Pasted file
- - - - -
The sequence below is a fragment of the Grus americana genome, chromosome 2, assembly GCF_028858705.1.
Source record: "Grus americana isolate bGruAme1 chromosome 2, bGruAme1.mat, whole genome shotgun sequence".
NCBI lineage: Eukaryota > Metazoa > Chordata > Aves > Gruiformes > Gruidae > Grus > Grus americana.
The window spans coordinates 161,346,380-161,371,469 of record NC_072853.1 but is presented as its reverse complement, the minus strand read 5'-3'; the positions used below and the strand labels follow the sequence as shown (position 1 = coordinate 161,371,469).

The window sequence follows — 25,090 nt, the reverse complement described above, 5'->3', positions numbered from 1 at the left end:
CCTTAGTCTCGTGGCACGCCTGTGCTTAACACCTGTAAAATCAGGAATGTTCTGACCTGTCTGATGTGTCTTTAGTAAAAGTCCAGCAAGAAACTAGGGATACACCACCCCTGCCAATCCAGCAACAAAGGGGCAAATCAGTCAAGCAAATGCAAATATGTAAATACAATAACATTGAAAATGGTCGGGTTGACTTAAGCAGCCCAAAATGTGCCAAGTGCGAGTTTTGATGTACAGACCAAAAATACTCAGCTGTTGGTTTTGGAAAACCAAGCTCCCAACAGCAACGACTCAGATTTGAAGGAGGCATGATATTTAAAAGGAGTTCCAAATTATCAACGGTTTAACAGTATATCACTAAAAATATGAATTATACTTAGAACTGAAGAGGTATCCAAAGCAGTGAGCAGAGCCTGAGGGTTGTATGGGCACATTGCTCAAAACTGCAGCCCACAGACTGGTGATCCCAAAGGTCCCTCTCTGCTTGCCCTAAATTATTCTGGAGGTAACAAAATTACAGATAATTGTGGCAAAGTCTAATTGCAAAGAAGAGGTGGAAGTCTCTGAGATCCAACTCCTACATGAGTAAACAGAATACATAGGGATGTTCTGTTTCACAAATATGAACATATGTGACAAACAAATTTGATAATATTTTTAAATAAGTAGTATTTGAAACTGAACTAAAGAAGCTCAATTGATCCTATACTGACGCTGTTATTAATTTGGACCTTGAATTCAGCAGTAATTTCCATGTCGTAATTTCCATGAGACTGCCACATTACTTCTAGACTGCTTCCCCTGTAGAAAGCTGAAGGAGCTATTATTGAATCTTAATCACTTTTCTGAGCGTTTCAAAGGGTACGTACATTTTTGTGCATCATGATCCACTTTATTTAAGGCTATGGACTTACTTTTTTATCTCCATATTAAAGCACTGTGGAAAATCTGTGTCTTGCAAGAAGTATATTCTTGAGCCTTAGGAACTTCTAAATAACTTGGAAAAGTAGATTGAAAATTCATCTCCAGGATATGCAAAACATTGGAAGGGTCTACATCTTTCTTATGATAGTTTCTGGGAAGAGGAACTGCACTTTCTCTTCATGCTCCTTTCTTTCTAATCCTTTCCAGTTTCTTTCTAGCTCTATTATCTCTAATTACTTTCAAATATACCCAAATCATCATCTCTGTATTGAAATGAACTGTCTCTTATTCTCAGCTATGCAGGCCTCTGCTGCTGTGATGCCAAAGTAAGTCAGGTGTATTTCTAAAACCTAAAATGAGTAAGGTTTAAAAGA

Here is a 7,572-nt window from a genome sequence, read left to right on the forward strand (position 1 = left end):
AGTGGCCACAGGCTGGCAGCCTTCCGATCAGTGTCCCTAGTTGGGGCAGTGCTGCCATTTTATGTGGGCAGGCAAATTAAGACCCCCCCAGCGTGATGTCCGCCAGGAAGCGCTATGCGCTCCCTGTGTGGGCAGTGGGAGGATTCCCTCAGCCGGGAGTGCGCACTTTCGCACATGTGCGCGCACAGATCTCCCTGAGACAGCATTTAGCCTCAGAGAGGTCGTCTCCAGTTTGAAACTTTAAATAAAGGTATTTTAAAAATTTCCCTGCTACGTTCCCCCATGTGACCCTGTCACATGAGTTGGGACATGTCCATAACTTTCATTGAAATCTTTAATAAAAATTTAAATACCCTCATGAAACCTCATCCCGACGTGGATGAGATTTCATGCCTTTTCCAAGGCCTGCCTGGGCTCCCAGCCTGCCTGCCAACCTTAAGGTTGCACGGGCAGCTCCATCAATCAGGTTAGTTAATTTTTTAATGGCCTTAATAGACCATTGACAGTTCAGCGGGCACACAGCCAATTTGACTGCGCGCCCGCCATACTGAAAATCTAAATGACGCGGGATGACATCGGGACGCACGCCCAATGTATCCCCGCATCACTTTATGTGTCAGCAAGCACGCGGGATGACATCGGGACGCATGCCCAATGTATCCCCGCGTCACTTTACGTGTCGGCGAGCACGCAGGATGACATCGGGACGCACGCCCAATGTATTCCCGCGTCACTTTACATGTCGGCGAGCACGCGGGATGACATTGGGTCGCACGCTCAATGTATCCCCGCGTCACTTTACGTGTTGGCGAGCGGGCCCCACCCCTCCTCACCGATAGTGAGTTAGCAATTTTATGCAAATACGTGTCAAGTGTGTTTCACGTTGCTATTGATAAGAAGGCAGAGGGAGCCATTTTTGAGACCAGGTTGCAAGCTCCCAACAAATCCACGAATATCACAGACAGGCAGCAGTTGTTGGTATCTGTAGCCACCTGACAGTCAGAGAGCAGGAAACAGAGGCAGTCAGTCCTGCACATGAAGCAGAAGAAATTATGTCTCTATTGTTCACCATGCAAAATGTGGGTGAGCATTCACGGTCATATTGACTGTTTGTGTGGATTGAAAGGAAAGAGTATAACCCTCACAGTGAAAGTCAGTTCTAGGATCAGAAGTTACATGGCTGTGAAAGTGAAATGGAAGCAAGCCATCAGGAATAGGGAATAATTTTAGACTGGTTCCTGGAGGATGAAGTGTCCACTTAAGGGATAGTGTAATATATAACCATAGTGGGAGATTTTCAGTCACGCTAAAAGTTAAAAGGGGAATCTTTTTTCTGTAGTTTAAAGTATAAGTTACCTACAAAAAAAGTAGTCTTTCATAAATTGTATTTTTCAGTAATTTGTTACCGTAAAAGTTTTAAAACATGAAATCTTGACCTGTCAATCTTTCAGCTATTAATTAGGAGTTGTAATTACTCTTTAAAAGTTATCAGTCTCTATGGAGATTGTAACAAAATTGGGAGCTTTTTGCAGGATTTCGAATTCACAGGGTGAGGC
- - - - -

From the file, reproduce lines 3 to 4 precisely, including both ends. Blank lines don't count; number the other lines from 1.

NCBI lineage: Eukaryota > Metazoa > Chordata > Aves > Gruiformes > Gruidae > Grus > Grus americana.
The window spans coordinates 161,346,380-161,371,469 of record NC_072853.1 but is presented as its reverse complement, the minus strand read 5'-3'; the positions used below and the strand labels follow the sequence as shown (position 1 = coordinate 161,371,469).